Walking across the yard before road testing the T610, it was a hot summer morning at Brown and Hurley’s Yatala dealership, the question is does it feel like a Kenworth? Is it still a matter of climbing up into the cab, smelling the familiar interior and turning the key to hear the familiar Cummins roar, to get that feeling?
Heading out onto the road in the T610 gives the driver a familiar feeling. The engine and gearbox here are known quantities. The Cummins X15 is not one the new engines being used in the US, but the ISX we are used to with some some small changes, essentially a new naming convention. Of course, the Eaton Roadranger is more than a little familiar and helps to keep the look and feel right.
Another of the things which have not changed is the chassis set-up. One result of the consistent Kenworth philosophy of making only incremental change is the ride you get in recent models. The suspension and dimensions have been fine tuned over a long period to end up with a prime mover which is sure footed and much more comfortable than many of its predecessors.
So the new model sounds like a Kenworth, smells like a Kenworth and has the road feel of the Kenworth. The only question remaining, does it look like a Kenworth, like an Australian Kenworth? The answer here can be found by comparing these new trucks to the current Kenworth range in the US. If you go through the exercise, it is clear the new models have more in common with the T6 and T4 models than with the T680, T880 and W900 from North America.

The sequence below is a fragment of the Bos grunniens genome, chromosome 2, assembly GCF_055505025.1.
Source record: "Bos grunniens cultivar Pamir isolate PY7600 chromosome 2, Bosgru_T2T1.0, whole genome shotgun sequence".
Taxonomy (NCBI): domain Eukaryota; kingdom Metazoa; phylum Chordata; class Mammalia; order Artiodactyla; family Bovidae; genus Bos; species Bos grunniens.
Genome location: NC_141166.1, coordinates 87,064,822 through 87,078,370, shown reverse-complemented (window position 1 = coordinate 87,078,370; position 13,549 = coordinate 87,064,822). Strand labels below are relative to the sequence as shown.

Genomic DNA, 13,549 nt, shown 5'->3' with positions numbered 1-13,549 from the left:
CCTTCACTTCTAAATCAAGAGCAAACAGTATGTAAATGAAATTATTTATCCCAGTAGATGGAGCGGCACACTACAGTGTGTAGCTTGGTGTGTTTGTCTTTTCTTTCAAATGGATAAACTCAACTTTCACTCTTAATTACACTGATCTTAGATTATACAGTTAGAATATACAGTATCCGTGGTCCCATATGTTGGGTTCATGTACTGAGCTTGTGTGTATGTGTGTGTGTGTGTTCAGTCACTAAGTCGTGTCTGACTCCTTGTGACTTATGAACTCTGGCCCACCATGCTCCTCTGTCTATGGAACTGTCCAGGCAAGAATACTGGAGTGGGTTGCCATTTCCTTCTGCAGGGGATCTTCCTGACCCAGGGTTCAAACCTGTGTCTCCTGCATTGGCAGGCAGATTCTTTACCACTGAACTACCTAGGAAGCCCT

Out on the highway the Cummins gets the loaded B-double up to speed quickly and then holds cruising with ease. The highlighted economy band on the tachometer tells me I have to stay between 1,100 and 1,500rpm and it’s easy to get the kind of performance I am looking for within these brackets, gear-changing by ear is a thing of the past.
The climb of Cunninghams Gap is one of those which shows us just how capable a truck is. After hooking into the initial grade, the first surprise is the need to change back up a full gear as the grade eases. This is a 600hp engine with 1850 ft lb of torque on tap and it uses all of them to the max.
Changing gear at 1,200rpm saw the revs straight back up to 1,500rpm and doing it easy. It just kept on pulling, holding close to 70km/h for most of the climb. A perfect run up and over the top, and a chance to see how well the torque pulled on the last steep click on the Gap, was baulked in the last 500 metres by a slow B-double with an ageing prime mover struggling on the steeper grade, it was down into the bottom box. Perhaps, next time.
The single windscreen is one of those indicators of US influence and all of the launch trucks are fitted with them. However, the split windscreen has not gone away and Kenworth promise it will appear sometime soon. The question has to be, is the single windscreen really a step too far?
The big issue for the truck designers, and one which they have carried off with some aplomb, is creating a conventional truck which fits into the B-double dimension brackets and also has enough living space for the driver.